I heard screams, expletives and loud banging coming from a neighboring office.

Then, silence.

Then . . . sobbing.

What had happened?

An error in responsiveness. An error that taught me one of my biggest lesson in communicating with others.

Take a breath. Slow down.

In my prior job, I worked in an office that handled public records requests for a large university. Earlier that week, some football players had allegedly robbed a gas station. The paper wanted the police report. A manager felt pressure to respond.

In her haste, she sent the un-redacted files to the journalist, whom she then called and pleaded for understanding. After all, sensitive information about students was revealed, lawsuits loomed, and her job was on the line.

It was a wake-up call for me—a realization that being responsive isn’t just about being fast. It was also about being calm, thoughtful, and smart.

As a former reporter, I’d been conditioned to work quickly. Moving into the public relations world, the feeling of being under the gun stayed with me. I wanted to meet the requests of reporters and serve my clients well. Many times, I responded too quickly, without making sure proper protocol was followed or all t’s were crossed and i’s dotted. Thankfully, I hadn’t made a career-ending mistake—but I could have.

From that experience, and now, from working at Weaving Influence where responsiveness is a core value, I have seen masters in the art of responsiveness.

Four Secrets to Success

Don’t go too fast.

In the world of public and media relations, timing can be everything. Wait too long to respond to a reporter’s request, and they’ve moved on to someone else. But respond too quickly without the best information possible, and you waste a valuable opportunity to put your client’s best face forward. It can be a gamble—but I’ve found that waiting just a little bit can reap rewards—and not just for those in PR.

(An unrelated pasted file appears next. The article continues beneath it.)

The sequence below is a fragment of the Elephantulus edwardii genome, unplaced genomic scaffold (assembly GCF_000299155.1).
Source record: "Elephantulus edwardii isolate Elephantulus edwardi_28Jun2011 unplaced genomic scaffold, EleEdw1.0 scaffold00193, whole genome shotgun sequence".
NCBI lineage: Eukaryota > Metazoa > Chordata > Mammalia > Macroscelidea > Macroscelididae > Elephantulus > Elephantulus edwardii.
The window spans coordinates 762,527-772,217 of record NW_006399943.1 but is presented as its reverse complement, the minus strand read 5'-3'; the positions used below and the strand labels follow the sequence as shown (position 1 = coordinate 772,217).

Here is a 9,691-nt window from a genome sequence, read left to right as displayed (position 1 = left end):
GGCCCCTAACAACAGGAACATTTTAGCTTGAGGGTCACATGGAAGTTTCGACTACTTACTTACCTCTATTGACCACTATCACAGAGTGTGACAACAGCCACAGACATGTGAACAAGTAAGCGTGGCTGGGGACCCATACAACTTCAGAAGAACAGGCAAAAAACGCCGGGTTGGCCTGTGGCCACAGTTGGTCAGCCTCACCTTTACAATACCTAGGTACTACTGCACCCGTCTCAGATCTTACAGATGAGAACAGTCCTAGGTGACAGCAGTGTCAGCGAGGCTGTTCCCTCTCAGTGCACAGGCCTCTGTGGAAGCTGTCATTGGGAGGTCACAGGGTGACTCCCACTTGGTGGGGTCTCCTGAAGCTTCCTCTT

I mean, who hasn’t stuck their foot in their mouth at some point or another because they responded too quickly to something? Taking a breath, gathering your thoughts, and gathering the right information is crucial.

But don’t go too slow, either.

All this is to say that you don’t want others to think they are being ignored or miss an opportunity.

If you need time to respond to something, tell them. A quick “I got your message and will back with you shortly” works wonders. A general rule of thumb is to try to respond to the sender within 24 hours. Send an update if you need more time than initially stated.

Don’t be reactive.  

Often, I’m on the receiving end of requests in which it’d be easy to do exactly what is asked. But sometimes, I know in my heart that what the client is asking for isn’t the best strategy for them.

This is another reason why I like to incorporate “breathing room” into my responsiveness. It allows me to mull over what’s being asked and consider the best options out there.

For example, a client may have their hearts set on a story in the Wall Street Journal but their business is mostly done locally. Thus, an interview in the local paper may suit their goals better—and give them leverage in obtaining national coverage.

Take a second look.  

The aforementioned breathing room also includes time to review responses to ensure no mistakes are made or points missed.

I’ve worked in newsrooms and PR offices in which stories and press releases were sent out without a second or third pair of eyes—and errors missed propagated throughout the media. Not good.

At Weaving Influence, our work is reviewed—and responses to clients thoughtfully considered as a team when necessary.

We respond with our brains and hearts—not just with our fingers.